I found Go for Broke! on Prime. You could probably find it on imdb as well.
I saw Go for Broke! as a teenager in the 1950s and assumed the film was from the 1940s, since the action and the message was aimed at working together and fighting for America; but I was wrong, the film wasn’t produced until 1951. I did enjoy the film and have rewatched it a number of times since.
I attended Clover Park High School, graduating in 1964. There was a Japanese internment camp on the grounds of the Puyallup Fair (Camp Harmony). There were many farmers in the area around Puyallup and Sumner of Japanese ancestry. There were racial issues even before the internment. Two of my high school friends had relatives who fought with the 442. My buddy Larry Miki, may have had a father who fought in the 442 and appeared in the film.
In late August of 1965 I was sitting on the beach at Ocean Shores with my buddies, Rich and Larry Miki. They asked what my plans were for the upcoming year of college. I had attended a full-year at Olympic College in Bremerton. I shrugged my shoulders and said, “Go back to Olympic, I guess.” They said, “Why not join us at the University of Puget Sound?” By the end of the week, I was enrolled at UPS . . . and by the end of the first quarter, Rich and Larry had flunked out. I stayed on. Larry wrote letters to Rich and me. He was stationed in Mississippi. Racial issues remained. He had to ask his commanding officer if he was white or colored when he needed to have a drink of water or visit the bathroom. The officer looked at Larry and said, “You’re white.”
“A tribute to the U.S. 442nd Regimental Combat Team, formed in 1943 by Presidential permission with Japanese-American volunteers. We follow the training of a platoon under the rueful command of Lt. Mike Grayson who shares common prejudices of the time. The 442nd serve in Italy, then France, distinguishing themselves in skirmishes and battles; gradually and naturally, Grayson’s prejudices evaporate with dawning realization that his men are better soldiers than he is. Not preachy.” — Rod Crawford firstname.lastname@example.org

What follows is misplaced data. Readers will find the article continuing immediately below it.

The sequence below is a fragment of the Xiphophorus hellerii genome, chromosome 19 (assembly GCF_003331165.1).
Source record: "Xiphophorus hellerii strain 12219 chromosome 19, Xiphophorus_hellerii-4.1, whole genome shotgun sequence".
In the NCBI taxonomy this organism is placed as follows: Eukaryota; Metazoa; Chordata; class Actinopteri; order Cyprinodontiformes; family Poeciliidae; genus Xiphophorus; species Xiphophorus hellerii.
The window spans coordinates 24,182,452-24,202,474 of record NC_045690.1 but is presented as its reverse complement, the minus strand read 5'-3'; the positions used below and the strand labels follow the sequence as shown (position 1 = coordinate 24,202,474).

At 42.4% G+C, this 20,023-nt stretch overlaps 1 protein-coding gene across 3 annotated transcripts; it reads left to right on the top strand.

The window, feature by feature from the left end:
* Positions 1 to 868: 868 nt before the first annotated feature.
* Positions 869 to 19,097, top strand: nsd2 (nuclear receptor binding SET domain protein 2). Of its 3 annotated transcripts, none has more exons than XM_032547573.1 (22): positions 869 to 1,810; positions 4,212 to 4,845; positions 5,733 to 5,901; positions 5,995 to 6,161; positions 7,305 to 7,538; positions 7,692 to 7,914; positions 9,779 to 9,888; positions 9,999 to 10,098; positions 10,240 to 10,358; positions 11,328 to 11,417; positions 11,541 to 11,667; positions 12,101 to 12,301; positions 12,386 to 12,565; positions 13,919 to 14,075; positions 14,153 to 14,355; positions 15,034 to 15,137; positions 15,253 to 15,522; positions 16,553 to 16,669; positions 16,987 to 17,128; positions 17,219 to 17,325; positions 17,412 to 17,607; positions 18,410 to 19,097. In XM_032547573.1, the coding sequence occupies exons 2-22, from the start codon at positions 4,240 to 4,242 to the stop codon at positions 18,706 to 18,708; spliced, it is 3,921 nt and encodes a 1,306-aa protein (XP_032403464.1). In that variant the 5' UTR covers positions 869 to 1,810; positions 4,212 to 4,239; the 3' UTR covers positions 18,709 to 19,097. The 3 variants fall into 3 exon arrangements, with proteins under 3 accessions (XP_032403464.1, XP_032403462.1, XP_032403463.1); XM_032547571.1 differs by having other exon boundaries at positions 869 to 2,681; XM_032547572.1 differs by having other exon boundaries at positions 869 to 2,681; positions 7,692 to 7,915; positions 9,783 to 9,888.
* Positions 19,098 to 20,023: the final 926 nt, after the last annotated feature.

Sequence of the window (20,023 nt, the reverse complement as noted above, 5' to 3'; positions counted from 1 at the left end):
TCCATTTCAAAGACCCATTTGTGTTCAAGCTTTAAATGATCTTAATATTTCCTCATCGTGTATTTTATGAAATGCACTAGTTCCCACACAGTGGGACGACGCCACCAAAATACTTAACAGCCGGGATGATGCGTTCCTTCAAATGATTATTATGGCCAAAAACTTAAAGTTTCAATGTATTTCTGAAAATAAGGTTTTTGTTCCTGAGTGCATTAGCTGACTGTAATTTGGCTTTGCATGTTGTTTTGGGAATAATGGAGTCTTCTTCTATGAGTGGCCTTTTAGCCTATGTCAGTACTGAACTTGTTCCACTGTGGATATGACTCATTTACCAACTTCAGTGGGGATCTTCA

Official Trailer: imdb.com/video/vi3250503705/
Van Johnson is a brand-new officer just out of officer training school. He grew up in Texas and expected to re-unite with his Texas Buddies upon graduation. His commanding office lets him know that there will be no transfer. Johnson takes this out on his troops. Henry Nakamura as Tommy is an ideal example. Tommy is short and his uniform doesn’t come close to fitting him. He has the sleeves rolled up and wears gaiters to cover up his rolled up too long pant legs. Johnson goes by the book for both barracks inspections, uniforms, and training. Tommy is a character you want to take under your wing, but he’s no slacker. All of the soldiers in the 442 are Nisei, Japanese Americans born in the United States, and they are dedicated and moving up in rank as well. Johnson comes to appreciate the worthiness of his troops. Several of the main characters in the film were played by actual members of the 442nd Regimental Combat Team.
Also, as a film from the 1950s: It’s interesting to see familiar faces for TV shows from just a few years later: a thinner John Banner (Sgt. Schultz) from Hogan’s Heroes, Hugh Beaumont from Leave it to Beaver, and Richard Anderson, a multiple guest on The Rifleman.